When someone passes away, their estate must go through probate before their property can go to their heirs or loved ones. Probate is a court-supervised process of collecting the decedent’s property, paying off debts they owe, and distributing the remainder.

Probate involves multiple legal complexities, and much depends on the decedent. If they left well-organized records, clear instructions, and sufficient liquidity, probate could be straightforward. However, if the decedent did not keep or organize records, has little cash in the estate, or family dynamics are challenging, probate can be long and arduous.

Working with an estate planning attorney familiar with probate matters in the local courts can ease the process considerably. An Upper Marlboro probate lawyer could explain the tedious probate process, ensure the personal representative understands their obligations, and help the family set reasonable expectations.

Understanding How Probate Works

Probate is the legal process for settling an estate after death. The estate’s personal representative opens an estate by petitioning the Orphan’s Court for letters of administration. These letters give the personal representative access to the decedent’s bank accounts, real estate, and other property held or titled solely in the decedent’s name.

Moving forward, the personal representative collects the property and any debts owed to the decedent. They obtain valuations for property like antiques, art, real estate, and vehicles. If the estate has insufficient liquidity to pay creditors, the personal representative must sell property.

Once the creditors are satisfied, the personal representative distributes the remainder of the estate to the decedent’s heirs, if there is a will. If they died intestate—i.e., without a valid and enforceable will—the personal representative must distribute the property according to the law of intestacy. A local Largo probate attorney can advise a personal representative on how to distribute an intestate decedent’s property.

Helping Families Limit the Property Subject to Probate

Probate typically lasts at least a year. It could take even longer if the personal representative must sell assets to pay the decedent’s debts. This waiting period can be inconvenient for heirs and family members. Without access to the decedent’s bank accounts and other sources of funds, sometimes families face hardship in paying expenses after their loved one dies.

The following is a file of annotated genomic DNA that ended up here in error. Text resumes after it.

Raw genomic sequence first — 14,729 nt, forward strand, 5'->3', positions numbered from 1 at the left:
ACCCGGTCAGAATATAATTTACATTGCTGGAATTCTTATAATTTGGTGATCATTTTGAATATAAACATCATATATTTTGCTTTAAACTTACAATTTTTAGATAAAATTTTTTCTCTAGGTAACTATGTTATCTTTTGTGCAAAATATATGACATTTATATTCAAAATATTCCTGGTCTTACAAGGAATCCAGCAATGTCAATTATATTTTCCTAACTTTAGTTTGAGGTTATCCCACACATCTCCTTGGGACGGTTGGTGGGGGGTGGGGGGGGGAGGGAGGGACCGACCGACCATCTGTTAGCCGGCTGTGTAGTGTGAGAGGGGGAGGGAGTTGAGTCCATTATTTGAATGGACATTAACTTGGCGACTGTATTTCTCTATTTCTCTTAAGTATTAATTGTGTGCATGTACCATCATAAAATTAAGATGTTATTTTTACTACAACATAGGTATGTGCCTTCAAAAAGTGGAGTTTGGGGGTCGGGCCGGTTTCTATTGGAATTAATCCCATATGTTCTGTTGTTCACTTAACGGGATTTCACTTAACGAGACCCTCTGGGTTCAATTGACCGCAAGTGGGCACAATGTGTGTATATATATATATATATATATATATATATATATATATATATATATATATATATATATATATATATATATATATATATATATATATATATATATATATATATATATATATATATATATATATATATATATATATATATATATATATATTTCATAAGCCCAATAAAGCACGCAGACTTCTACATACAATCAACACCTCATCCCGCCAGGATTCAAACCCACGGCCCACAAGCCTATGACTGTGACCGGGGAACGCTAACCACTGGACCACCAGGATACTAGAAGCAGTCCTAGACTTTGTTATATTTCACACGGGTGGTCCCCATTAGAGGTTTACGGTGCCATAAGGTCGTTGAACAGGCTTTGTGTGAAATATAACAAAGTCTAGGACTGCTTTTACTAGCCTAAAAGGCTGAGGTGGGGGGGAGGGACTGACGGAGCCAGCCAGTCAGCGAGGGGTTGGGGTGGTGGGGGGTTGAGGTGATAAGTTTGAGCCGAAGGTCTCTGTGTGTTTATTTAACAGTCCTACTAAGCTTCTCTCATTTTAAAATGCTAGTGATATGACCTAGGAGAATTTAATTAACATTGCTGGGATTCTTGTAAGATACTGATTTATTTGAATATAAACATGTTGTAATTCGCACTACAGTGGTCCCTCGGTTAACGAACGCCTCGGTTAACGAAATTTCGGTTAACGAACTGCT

Before death, a person can take steps to minimize their assets that must go through probate. Naming beneficiaries is one way to do so. Only assets a decedent owned as an individual and titled solely in the decedent’s name must go through probate. Assets with a named beneficiary and assets held jointly as tenants in the entirety or with the right of survivorship do not go through probate. Many brokerage accounts allow the owner to name a beneficiary.

Additionally, putting property into joint ownership or a trust is another method to keep property out of probate and put it into loved ones’ hands immediately after death. An Upper Marlboro attorney is available to help individuals and families identify assets subject to probate. Together we can evaluate the situation and determine whether or not it is wise to name a beneficiary or co-owner.

Assisting Personal Representatives in Settling an Estate

When a testator makes a will, they name someone to be the estate’s personal representative. The will usually refers to that person as the Executor or Executrix.

When someone dies without a will, a court will appoint someone to be the estate’s personal representative. That person is often a surviving spouse or adult child, but technically they could be any U.S. citizen or Legal Permanent Resident over 18 who has not declared bankruptcy, been convicted of a felony, and qualifies for a bond.

Probate is often complicated. A personal representative may have to go through poorly organized records to locate the decedent’s property and identify all creditors and debtors. In many cases, they must arrange to sell assets like vehicles or real estate to generate sufficient funds to satisfy creditors. The personal representative must also file tax returns on the estate’s behalf and pay any taxes due.

According to Maryland Estates and Trusts Code § 7-101, the personal representative has a fiduciary duty to manage the estate assets prudently for the beneficiaries of the estate. The job can become overwhelming, especially for someone unfamiliar with the law. Fortunately, an Upper Marlboro probate attorney can work closely with a personal representative to ensure they understand their obligations, meet statutory and other deadlines, and handle tax matters accurately and efficiently.

Trust an Upper Marlboro Probate Attorney to Carry Out Your Wishes

Probate is complicated and intimidating for many people. When you are a personal representative trying to manage an estate, or if you are interested in developing an estate plan to keep your assets out of probate, seek help from a local attorney.

An Upper Marlboro probate lawyer is ready to guide you throughout the process, from estate planning to managing a complex estate. Call our firm today to discuss your situation with a knowledgeable legal professional.